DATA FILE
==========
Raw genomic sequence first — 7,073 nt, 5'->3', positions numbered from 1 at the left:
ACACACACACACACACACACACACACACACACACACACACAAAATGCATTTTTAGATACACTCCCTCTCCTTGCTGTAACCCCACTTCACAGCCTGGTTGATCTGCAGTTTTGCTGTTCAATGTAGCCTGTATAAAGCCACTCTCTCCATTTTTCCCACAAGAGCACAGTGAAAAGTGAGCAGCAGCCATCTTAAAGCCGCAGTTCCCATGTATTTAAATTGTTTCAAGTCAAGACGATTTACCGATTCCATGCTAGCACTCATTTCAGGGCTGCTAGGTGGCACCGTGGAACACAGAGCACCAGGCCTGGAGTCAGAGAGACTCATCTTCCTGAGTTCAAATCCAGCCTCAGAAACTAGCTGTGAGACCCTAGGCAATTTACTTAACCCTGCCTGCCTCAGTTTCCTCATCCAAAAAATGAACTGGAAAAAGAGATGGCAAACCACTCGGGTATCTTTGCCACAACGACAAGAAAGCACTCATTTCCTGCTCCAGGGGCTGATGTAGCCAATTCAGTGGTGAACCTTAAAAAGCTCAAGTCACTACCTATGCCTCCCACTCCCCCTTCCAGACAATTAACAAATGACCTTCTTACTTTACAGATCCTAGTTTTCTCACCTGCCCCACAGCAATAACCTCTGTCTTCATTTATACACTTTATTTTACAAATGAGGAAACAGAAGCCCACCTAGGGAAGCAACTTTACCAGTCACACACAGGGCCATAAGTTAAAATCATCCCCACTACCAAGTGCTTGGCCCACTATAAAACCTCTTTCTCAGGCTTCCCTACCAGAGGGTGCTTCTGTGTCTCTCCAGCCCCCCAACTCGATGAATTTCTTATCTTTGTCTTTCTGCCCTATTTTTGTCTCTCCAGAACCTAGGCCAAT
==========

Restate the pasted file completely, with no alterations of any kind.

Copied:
Raw genomic sequence first — 7,073 nt, 5'->3', positions numbered from 1 at the left:
ACACACACACACACACACACACACACACACACACACACACAAAATGCATTTTTAGATACACTCCCTCTCCTTGCTGTAACCCCACTTCACAGCCTGGTTGATCTGCAGTTTTGCTGTTCAATGTAGCCTGTATAAAGCCACTCTCTCCATTTTTCCCACAAGAGCACAGTGAAAAGTGAGCAGCAGCCATCTTAAAGCCGCAGTTCCCATGTATTTAAATTGTTTCAAGTCAAGACGATTTACCGATTCCATGCTAGCACTCATTTCAGGGCTGCTAGGTGGCACCGTGGAACACAGAGCACCAGGCCTGGAGTCAGAGAGACTCATCTTCCTGAGTTCAAATCCAGCCTCAGAAACTAGCTGTGAGACCCTAGGCAATTTACTTAACCCTGCCTGCCTCAGTTTCCTCATCCAAAAAATGAACTGGAAAAAGAGATGGCAAACCACTCGGGTATCTTTGCCACAACGACAAGAAAGCACTCATTTCCTGCTCCAGGGGCTGATGTAGCCAATTCAGTGGTGAACCTTAAAAAGCTCAAGTCACTACCTATGCCTCCCACTCCCCCTTCCAGACAATTAACAAATGACCTTCTTACTTTACAGATCCTAGTTTTCTCACCTGCCCCACAGCAATAACCTCTGTCTTCATTTATACACTTTATTTTACAAATGAGGAAACAGAAGCCCACCTAGGGAAGCAACTTTACCAGTCACACACAGGGCCATAAGTTAAAATCATCCCCACTACCAAGTGCTTGGCCCACTATAAAACCTCTTTCTCAGGCTTCCCTACCAGAGGGTGCTTCTGTGTCTCTCCAGCCCCCCAACTCGATGAATTTCTTATCTTTGTCTTTCTGCCCTATTTTTGTCTCTCCAGAACCTAGGCCAAT